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Disbarred Colorado Attorney Robert McAllister Indicted

LAW WEEK COLORADO

Robert T. McAllister, a former Colorado federal prosecutor who was disbarred earlier this year after converting client funds to his own use, has been indicted on charges of wire fraud, money laundering and bankruptcy fraud relating to a client whose assets were frozen in a Federal Trade Commission matter.

According to a press release issued by Kansas U.S. Attorney Barry Grissom, McAllister was charged with two counts of conspiracy, nine counts of wire fraud, four counts of interstate transportation of stolen money, 12 counts of money laundering, one count of bankruptcy fraud and one count of concealing assets in a bankruptcy. If convicted, he faces up to 20 years in prison and $250,000 in fines.

McAllister’s latest legal problems stem from his representation of Richard C. Neiswong, 60, a resident of Las Vegas who marketed and sold business training courses and affiliations.

The indictment alleges McAllister represented Neiswonger when in 1996 the Federal Trade Commission brought an action against Neiswonger to obtain preliminary and permanent injunctive and other relief from Neiswonger’s deceptive business acts. In 2006, the FTC filed a civil contempt action against Neiswonger alleging he violated the injunction by marketing training and business opportunities through misrepresentations. A federal judge in the Eastern District of Missouri ordered Neiswonger’s assets frozen.

“Shortly after the assets were frozen, McAllister and the Neiswongers began to circumvent the restraining order by transferring money to McAllister from accounts over which Shannon Neiswonger had control for the purpose of concealing from the FTC and the court that the restraining order was being violated,” Grissom said.

The indictment also alleges McAllister and Elizabeth Whitney entered into a second conspiracy to embezzle more than $1 million that McAllister received from the Neiswongers and to conceal the theft.

The case was filed in November in Colorado’s federal district court and hasn’t received publicity in Colorado because Grissom posted the news release in Kansas. Grissom is prosecuting the case because McAllister was a former deputy in the Colorado office of the U.S. Attorney.

Read the indictment here.

Read the Kansas U.S. Attorney’s press release below, and here. 

Colorado Attorney, Business Associates
Indicted On Financial Fraud Charges

FOR IMMEDIATE RELEASE

 

Nov. 16, 2011

DENVER, COLO. – A Colorado attorney and his business associates have been indicted on financial fraud charges, U.S. Attorney Barry Grissom said today. Prosecutors from Grissom’s office have been appointed special counsel on the case.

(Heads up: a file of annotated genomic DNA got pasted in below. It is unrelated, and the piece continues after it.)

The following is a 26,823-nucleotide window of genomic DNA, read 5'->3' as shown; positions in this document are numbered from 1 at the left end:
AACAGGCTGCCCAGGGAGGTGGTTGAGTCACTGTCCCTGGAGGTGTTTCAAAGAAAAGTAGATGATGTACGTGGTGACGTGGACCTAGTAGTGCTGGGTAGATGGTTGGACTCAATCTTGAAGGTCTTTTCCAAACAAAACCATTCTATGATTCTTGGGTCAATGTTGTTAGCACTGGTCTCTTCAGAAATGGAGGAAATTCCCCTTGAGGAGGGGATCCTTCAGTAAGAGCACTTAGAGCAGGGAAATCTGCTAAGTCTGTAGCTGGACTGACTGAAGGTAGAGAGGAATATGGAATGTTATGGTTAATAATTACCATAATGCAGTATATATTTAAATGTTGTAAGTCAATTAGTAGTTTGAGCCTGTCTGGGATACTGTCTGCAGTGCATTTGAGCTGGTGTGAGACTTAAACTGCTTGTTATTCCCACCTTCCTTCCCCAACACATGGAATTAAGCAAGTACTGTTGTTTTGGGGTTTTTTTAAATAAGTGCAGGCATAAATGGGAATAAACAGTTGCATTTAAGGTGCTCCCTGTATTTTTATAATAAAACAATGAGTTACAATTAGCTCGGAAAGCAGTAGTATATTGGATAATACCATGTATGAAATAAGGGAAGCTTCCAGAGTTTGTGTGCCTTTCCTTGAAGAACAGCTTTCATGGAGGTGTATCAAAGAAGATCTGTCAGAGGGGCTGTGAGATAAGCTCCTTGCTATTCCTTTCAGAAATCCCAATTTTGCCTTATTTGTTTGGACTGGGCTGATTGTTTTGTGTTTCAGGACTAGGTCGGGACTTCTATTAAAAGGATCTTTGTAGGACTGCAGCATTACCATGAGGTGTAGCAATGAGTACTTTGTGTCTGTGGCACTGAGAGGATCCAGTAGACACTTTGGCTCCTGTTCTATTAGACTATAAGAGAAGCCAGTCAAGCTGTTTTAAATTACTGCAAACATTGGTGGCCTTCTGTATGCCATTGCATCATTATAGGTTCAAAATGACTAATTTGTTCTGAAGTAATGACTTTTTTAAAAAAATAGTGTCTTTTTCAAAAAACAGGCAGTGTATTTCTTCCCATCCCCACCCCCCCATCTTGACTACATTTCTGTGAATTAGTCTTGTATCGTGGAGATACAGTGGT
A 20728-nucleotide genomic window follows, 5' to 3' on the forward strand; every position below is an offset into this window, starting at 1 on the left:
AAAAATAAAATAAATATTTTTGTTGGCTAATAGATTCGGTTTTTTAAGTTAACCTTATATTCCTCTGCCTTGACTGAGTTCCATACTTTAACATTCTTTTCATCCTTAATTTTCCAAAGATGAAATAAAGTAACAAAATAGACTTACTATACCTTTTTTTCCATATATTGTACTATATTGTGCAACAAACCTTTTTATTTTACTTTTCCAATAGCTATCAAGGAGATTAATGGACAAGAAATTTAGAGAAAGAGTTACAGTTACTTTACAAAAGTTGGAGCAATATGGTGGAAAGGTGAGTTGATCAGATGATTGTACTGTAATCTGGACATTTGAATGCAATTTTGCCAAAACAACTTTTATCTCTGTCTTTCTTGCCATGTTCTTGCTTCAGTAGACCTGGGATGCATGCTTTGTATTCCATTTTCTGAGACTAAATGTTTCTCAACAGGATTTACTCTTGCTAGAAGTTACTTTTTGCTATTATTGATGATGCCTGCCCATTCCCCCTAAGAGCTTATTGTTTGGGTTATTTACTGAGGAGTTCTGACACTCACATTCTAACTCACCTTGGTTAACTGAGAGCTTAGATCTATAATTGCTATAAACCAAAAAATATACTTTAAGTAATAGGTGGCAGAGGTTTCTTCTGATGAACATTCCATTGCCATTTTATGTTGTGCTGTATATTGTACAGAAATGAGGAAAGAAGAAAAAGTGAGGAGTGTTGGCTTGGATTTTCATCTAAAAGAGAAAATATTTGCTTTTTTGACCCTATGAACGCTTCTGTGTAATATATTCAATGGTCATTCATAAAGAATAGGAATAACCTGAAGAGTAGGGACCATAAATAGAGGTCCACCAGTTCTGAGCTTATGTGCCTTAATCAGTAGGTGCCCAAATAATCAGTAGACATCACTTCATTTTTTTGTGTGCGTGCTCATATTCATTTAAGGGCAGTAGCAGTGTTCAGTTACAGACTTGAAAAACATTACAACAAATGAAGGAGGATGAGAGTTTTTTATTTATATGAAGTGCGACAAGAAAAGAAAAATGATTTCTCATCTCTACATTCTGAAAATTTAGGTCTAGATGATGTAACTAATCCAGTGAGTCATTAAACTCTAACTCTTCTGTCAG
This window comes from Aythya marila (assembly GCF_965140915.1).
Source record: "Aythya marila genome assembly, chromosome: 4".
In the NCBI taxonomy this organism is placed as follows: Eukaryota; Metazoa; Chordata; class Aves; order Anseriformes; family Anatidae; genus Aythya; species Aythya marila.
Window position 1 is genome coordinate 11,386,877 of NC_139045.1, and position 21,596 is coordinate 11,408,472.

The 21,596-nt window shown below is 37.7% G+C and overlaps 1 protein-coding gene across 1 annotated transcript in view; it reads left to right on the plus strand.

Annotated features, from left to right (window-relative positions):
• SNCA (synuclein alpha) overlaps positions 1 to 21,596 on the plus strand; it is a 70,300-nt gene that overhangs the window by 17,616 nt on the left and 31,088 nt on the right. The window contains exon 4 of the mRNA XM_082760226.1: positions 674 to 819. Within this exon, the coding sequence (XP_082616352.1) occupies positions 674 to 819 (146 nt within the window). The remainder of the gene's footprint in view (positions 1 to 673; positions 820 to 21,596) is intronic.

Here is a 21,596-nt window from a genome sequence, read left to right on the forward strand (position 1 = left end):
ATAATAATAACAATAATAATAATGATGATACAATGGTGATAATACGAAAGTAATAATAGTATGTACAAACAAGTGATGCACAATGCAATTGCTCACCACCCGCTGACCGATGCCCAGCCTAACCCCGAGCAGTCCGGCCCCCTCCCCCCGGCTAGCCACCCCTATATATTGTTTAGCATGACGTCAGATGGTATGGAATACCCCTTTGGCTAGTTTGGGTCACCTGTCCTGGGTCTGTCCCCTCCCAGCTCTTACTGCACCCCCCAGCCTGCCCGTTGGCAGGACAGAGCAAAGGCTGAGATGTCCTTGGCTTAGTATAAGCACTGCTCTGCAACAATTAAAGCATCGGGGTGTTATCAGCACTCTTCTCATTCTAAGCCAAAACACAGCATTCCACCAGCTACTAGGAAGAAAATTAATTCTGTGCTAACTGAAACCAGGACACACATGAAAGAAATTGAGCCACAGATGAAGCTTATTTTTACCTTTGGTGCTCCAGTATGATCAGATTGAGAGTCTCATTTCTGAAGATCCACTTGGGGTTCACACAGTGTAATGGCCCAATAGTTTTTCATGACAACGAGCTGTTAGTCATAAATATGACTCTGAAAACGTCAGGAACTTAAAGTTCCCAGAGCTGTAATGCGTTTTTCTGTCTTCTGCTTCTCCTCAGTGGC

Robert T. McAllister, 61, Denver, is charged in a superseding indictment with two counts of conspiracy, nine counts of wire fraud, four counts of interstate transportation of stolen money, 12 counts of money laundering, one count of bankruptcy fraud and one count of concealing assets in a bankruptcy.

Also charged are:

Richard C. Neiswonger, 60, a resident of Las Vegas who marketed and sold business training courses and affiliations: One count of conspiracy, three counts of wire fraud and three counts of interstate transportation of stolen money.
Shannon Neiswonger, 38, wife of Richard Neiswonger, who controlled certain financial accounts including the Rishne Limited Partnership account and the Admark, Inc., account.
Elizabeth Whitney, 58, Denver, a business associate of Robert McAllister in McCallister Properties, LLC, who assisted McAllister in acquiring and flipping real estate and holding and transferring money as McAllister directed: Two counts of conspiracy, 12 counts of money laundering, six counts of wire fraud, one count of interstate transportation of stolen money, one count of bankruptcy fraud and one count of concealing assets in a bankruptcy.

The indictment alleges McAllister represented Richard Neiswonger when in 1996 the Federal Trade Commission brought an action against Neiswonger to obtain preliminary and permanent injunctive and other relief from Neiswonger’s deceptive business acts. In 2006, the FTC filed a civil contempt action against Neiswonger alleging he violated the injunction by marketing training and business opportunities through misrepresentations. A federal judge in the Eastern District of Missouri ordered Neiswonger’s assets frozen.

Shortly after the assets were frozen, McAllister and the Neiswongers began to circumvent the restraining order by transferring money to McAllister from accounts over which Shannon Neiswonger had control for the purpose of concealing from the FTC and the court that the restraining order was being violated.

The indictment also alleges McAllister and Elizabeth Whitney entered into a second conspiracy to embezzle more than $1 million that McAllister received from the Neiswongers and to conceal the theft.

Upon conviction, the maximum term of imprisonment is 20 years and a fine of up to $250,000.

The FBI, IRS-Criminal Investigations and the Securities Exchange Commission investigated. Assistant U.S. Attorney Richard Hathaway and Assistant U.S. Attorney Christine Kenney are serving as Special Attorneys to prosecute the case.

In all cases, defendants are presumed innocent until and unless proven guilty. The indictments merely contain allegations of criminal conduct.

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